Social justice, according to the Oxford English Dictionary, can be defined as “justice in terms of distribution of wealth, opportunities, and privileges within a society.” The term itself is specific to its core elements of wealth, opportunity, and privileges, but each aspect is wrapped in so much nuance that it makes it quite difficult to provide an actual working definition of what social justice is. The idea of social justice stems from the Catholic tradition, where it is described as society providing the conditions that allow individuals and associations to obtain their due according to their nature and vocation and is linked to the common good and exercise of authority. It holds to truth, the very same ideas that were professed in the United States Declaration of Independence that “all men are created equal.” Although these truths are held “self-evident,” the United States has had a rich history of social justice violations which have presented several challenges for the spearhead of the free world.
Because social justice is so vaguely defined, it serves as a blanket term which encompasses all issues related to aspects of inequality. From this, understanding disparities in health, wealth, education, and overall well-being all constitute as social justice issues. By that definition, the United States seems to be perpetually bound to the pursuit of social justice; for every mountain conquered there seems to be a million more to climb. When Thomas Jefferson professed that “we hold these truths to be self-evident, that all men are created equal,” this didn’t include women, or African- Americans, Native Americans, Mexicans, Muslims, or immigrants. In fact, the "all men” being referred to takes either a subjective meaning or one that is entirely too specific. For a nation that was founded on liberal principles of equality, freedom, and democracy, social justice was not a factor in the equation. When the ink dried on the Declaration of Independence African- Americans were still in chains, Native-Americans were being eradicated, women were still second class, and non-Anglo-Saxon immigrants were subject to just about the same. In retrospect, the United States has come very far from its explicit racially ascriptive beginnings as it inches closer to achieving the bold claims made out by Jefferson on equality. In 2017 race is still at the center of the conversation, immigration is still a hot topic, and women’s hard fought and hard earned rights are under attack but, to be fair, the climate of these issues are better than they have been.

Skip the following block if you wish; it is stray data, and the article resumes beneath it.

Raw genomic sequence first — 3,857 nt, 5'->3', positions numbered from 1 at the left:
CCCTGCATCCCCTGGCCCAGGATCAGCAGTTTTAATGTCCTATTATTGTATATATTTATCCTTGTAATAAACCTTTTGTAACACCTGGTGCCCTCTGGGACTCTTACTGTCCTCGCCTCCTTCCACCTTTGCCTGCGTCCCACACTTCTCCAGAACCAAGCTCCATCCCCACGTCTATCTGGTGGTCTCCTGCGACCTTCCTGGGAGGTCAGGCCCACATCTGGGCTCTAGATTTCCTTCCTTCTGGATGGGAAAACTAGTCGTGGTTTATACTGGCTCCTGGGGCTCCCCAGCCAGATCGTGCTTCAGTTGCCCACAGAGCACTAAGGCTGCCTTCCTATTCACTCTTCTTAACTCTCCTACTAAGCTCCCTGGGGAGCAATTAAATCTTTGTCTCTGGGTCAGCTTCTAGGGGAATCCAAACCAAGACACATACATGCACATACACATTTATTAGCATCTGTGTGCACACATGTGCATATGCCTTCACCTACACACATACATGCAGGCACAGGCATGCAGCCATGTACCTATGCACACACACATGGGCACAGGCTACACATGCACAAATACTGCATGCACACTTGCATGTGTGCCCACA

Added to the list of issues plaguing the American psyche is economic inequality. According to Joseph Reed Jr., “all politics in capitalist society is class, or at least a class-inflected, politics.” This notion contends that through the rise of neoliberalism, which places capitalism at the center of society, all disparities, even non-economic have classist implications. With that said, if issues of class course through our politics on a straight line, then issues in regards to race, sex, and gender will inevitably intersect as opposed to running parallel. The notion that all politics is classist or class-inflected is a good starting point in the discussion, but spending the rest of the discourse focusing mostly on class is to also miss points that cut deeper to the issues. The issues of race and class have been aged and fermented in the American political barrel but for some reason, U.S liberals and conservatives alike, choose to view each issue as individualized, separate and apart, without paying attention to the racial implications of class and the classist implications on race. It's easy to argue that one or the other is the root of the issue, but the ways in which race and class interact shouldn’t be overlooked.